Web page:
The specs for a given device are based on the worst-case flash cell, but the average cell will perform much better than that worst case. If you cycle all of the cells in a device the same number of times, one of the pages might well only last 364 days, rather than the one year in the spec. Those values are determined by the device being "cycled, read, and baked", he said. The latter is the temperature testing that is done.
Sprouse likened DRAM and SRAM to paper that has been written on in pencil. If a word is wrong, it can be erased without affecting the surrounding words. Flash is like writing in pen; it can't be erased, so a one-word mistake requires that the entire page be copied. That is the source of write amplification. From the host side, there may be a 512K write, but if that data resides in a 2048K block on the flash, the other three 512K chunks need to be copied which, makes for a write amplification factor of four. In 2004, flash devices were like writing on a small Post-it pad that could only fit four words, but in 2012, it is like writing on a piece of paper the size of a large table. The cost for a one-word change has gone way up.
In order for filesystems to optimize their operation for the geometry of the flash, there needs to be a way to get that geometry information. Christoph Hellwig pointed out that Linux developers have been asking for five years for ways to get that information without success. Sprouse admitted that was a problem and that exposing that information may need to happen. There is also the possibility of filesystems tagging the data they are writing to give the device the information necessary to make the right decision.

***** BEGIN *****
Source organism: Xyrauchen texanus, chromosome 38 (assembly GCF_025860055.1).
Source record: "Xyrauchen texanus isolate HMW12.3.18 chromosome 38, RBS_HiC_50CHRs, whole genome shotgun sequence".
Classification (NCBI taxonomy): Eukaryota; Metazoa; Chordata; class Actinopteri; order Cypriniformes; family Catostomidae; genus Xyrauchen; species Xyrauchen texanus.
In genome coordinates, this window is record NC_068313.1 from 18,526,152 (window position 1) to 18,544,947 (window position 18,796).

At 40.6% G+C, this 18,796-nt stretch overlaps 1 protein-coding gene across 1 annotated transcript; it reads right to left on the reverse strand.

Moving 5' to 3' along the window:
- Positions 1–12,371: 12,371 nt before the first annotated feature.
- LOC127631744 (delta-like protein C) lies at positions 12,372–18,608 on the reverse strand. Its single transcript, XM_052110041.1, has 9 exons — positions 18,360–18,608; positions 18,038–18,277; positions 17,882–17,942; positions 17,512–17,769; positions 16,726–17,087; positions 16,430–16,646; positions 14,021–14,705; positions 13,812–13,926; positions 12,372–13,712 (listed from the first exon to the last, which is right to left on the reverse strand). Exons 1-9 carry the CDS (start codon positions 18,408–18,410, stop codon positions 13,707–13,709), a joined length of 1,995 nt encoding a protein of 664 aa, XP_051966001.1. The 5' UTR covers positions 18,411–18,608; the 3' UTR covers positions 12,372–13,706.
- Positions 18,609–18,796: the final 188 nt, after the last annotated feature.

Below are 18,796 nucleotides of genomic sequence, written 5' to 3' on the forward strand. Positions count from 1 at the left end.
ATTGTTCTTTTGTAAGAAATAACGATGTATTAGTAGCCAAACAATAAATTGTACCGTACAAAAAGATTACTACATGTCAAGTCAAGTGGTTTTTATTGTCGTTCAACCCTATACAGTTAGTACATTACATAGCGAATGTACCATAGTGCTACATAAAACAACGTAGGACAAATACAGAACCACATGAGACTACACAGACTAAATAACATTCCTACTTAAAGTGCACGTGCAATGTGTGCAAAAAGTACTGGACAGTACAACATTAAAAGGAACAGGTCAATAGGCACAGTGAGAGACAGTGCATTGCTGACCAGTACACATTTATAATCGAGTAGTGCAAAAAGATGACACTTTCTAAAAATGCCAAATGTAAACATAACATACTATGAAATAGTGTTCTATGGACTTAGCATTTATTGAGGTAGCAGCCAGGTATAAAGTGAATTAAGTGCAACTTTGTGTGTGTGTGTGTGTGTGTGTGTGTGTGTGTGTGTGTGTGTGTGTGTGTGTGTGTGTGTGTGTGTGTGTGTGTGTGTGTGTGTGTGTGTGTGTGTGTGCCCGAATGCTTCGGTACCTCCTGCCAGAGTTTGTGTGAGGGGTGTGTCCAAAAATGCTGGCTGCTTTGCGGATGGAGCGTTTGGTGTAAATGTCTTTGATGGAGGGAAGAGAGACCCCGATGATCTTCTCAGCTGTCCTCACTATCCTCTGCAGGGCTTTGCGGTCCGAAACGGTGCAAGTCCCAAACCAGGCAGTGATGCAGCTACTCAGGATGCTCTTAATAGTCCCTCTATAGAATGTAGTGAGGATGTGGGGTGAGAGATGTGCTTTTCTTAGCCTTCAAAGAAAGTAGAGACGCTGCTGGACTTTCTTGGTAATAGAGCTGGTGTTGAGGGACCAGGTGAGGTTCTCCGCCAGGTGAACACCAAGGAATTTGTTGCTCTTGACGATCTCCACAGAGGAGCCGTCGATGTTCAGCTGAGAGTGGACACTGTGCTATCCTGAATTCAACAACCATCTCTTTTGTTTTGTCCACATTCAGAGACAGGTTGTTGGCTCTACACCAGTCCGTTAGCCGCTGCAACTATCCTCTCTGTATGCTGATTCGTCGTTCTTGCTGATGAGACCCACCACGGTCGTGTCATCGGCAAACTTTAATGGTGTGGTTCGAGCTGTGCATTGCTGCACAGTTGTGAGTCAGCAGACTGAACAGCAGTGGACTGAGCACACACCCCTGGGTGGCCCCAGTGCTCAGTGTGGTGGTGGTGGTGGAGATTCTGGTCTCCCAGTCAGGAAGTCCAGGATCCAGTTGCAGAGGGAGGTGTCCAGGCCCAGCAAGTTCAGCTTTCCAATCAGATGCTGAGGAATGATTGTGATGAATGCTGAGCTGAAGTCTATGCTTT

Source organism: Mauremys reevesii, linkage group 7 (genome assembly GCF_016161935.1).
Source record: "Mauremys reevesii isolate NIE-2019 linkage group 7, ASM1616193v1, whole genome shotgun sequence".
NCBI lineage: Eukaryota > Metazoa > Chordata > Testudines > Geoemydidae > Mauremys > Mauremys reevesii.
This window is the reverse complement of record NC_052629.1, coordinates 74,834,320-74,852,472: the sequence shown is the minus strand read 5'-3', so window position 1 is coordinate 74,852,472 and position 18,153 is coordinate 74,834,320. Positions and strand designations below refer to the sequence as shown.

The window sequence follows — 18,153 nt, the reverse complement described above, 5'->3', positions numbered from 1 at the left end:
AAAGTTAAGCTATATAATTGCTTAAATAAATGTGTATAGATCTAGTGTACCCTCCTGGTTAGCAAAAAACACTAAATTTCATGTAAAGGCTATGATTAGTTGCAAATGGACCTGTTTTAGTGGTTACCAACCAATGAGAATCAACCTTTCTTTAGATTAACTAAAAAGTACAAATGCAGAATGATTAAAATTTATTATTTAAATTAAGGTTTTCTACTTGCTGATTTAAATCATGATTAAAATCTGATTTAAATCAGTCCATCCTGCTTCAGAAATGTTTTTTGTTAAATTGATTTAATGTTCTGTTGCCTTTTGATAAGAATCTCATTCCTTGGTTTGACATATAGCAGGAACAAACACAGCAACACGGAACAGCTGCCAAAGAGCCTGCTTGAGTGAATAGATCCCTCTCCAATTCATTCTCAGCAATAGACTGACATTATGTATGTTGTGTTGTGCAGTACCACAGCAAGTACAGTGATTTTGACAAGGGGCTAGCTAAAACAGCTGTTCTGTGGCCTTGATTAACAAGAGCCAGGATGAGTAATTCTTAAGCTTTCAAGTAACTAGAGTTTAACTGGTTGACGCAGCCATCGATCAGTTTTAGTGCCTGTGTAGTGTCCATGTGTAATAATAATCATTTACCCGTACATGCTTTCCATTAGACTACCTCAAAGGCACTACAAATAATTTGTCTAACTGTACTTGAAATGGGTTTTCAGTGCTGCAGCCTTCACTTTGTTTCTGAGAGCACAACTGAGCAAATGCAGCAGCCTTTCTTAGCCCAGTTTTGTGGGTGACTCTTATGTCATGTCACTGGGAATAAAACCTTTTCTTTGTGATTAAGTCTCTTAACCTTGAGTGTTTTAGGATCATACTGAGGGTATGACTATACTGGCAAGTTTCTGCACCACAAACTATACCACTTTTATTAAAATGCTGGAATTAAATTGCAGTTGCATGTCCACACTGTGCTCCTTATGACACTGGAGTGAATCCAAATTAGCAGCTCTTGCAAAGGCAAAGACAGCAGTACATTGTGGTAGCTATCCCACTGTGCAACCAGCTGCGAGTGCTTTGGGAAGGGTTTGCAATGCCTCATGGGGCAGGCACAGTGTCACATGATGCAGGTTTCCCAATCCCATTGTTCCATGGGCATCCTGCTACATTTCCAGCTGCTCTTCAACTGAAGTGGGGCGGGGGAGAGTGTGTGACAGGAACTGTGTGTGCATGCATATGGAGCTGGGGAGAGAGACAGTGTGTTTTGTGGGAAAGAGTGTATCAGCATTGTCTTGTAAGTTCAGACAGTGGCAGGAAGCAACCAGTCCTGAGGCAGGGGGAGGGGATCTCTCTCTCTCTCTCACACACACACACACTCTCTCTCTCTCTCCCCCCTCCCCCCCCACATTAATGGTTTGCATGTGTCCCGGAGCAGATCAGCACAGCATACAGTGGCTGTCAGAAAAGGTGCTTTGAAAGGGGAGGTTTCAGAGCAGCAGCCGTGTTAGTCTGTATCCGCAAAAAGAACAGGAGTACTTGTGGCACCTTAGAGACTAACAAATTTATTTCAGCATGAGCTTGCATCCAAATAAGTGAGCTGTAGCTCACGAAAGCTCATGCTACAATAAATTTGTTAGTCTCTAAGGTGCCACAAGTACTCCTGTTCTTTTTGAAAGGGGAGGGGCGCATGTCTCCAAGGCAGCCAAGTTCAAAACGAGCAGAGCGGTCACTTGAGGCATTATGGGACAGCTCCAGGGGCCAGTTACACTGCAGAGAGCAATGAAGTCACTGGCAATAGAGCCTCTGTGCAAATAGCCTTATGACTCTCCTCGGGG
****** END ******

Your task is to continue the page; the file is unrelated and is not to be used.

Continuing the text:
Sprouse posed a question about the definition of a "random" write. A 1G write would be considered sequential by most, while 4K writes would be random, but what about sizes in between? Bottomley said that anything beyond 128K is sequential for Linux, while Hellwig said that anything up to 64M is random. But the "right" answer was: "tell me what the erase block size is". For flash, random writes are anything smaller than the erase block size. In the past writing in 128K chunks would have been reasonable, he said, but today each write of that size may make the flash copy several megabytes of data.
One way to minimize write amplification is to group data that is going to become obsolete at roughly the same time. Obsolete can mean that the data is overwritten or that it is thrown away via a trim or discard command. The filesystem should strive to avoid having cold data get copied because it is accidentally mixed in with hot data. As an example, Ted Ts'o mentioned package files (from an RPM or Debian package), which are likely to be obsoleted at the same time (by a package update or removal). Some kind of interface so that user space can communicate that information would be required.